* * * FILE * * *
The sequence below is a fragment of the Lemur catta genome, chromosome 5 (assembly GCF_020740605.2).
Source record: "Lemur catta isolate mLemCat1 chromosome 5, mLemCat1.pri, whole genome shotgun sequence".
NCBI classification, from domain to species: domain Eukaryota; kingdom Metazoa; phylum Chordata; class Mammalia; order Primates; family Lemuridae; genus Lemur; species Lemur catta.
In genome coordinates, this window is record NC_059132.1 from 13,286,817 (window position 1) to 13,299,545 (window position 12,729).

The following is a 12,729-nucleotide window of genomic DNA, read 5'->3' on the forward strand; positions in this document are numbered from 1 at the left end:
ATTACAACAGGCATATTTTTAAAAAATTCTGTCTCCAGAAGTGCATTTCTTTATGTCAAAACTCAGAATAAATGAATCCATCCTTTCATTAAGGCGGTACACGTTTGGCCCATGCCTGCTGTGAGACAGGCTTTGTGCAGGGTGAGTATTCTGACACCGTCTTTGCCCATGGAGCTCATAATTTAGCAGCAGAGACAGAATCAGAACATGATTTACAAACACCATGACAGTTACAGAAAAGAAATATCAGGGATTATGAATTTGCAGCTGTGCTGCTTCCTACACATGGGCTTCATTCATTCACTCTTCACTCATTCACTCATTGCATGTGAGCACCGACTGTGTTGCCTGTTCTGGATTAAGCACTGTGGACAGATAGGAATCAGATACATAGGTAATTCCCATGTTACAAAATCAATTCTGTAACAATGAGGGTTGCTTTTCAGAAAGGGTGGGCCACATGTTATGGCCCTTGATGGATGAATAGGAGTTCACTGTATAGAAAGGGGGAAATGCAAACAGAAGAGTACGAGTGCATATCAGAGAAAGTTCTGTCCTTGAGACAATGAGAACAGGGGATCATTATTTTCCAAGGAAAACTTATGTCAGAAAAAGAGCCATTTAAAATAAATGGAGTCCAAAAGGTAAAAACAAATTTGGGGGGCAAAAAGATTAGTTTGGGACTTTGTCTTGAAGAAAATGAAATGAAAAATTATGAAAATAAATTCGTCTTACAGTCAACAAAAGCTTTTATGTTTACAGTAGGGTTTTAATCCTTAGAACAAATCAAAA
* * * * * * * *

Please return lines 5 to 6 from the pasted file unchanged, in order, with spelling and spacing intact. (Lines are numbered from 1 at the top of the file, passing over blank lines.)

The following is a 12,729-nucleotide window of genomic DNA, read 5'->3' on the forward strand; positions in this document are numbered from 1 at the left end:
ATTACAACAGGCATATTTTTAAAAAATTCTGTCTCCAGAAGTGCATTTCTTTATGTCAAAACTCAGAATAAATGAATCCATCCTTTCATTAAGGCGGTACACGTTTGGCCCATGCCTGCTGTGAGACAGGCTTTGTGCAGGGTGAGTATTCTGACACCGTCTTTGCCCATGGAGCTCATAATTTAGCAGCAGAGACAGAATCAGAACATGATTTACAAACACCATGACAGTTACAGAAAAGAAATATCAGGGATTATGAATTTGCAGCTGTGCTGCTTCCTACACATGGGCTTCATTCATTCACTCTTCACTCATTCACTCATTGCATGTGAGCACCGACTGTGTTGCCTGTTCTGGATTAAGCACTGTGGACAGATAGGAATCAGATACATAGGTAATTCCCATGTTACAAAATCAATTCTGTAACAATGAGGGTTGCTTTTCAGAAAGGGTGGGCCACATGTTATGGCCCTTGATGGATGAATAGGAGTTCACTGTATAGAAAGGGGGAAATGCAAACAGAAGAGTACGAGTGCATATCAGAGAAAGTTCTGTCCTTGAGACAATGAGAACAGGGGATCATTATTTTCCAAGGAAAACTTATGTCAGAAAAAGAGCCATTTAAAATAAATGGAGTCCAAAAGGTAAAAACAAATTTGGGGGGCAAAAAGATTAGTTTGGGACTTTGTCTTGAAGAAAATGAAATGAAAAATTATGAAAATAAATTCGTCTTACAGTCAACAAAAGCTTTTATGTTTACAGTAGGGTTTTAATCCTTAGAACAAATCAAAA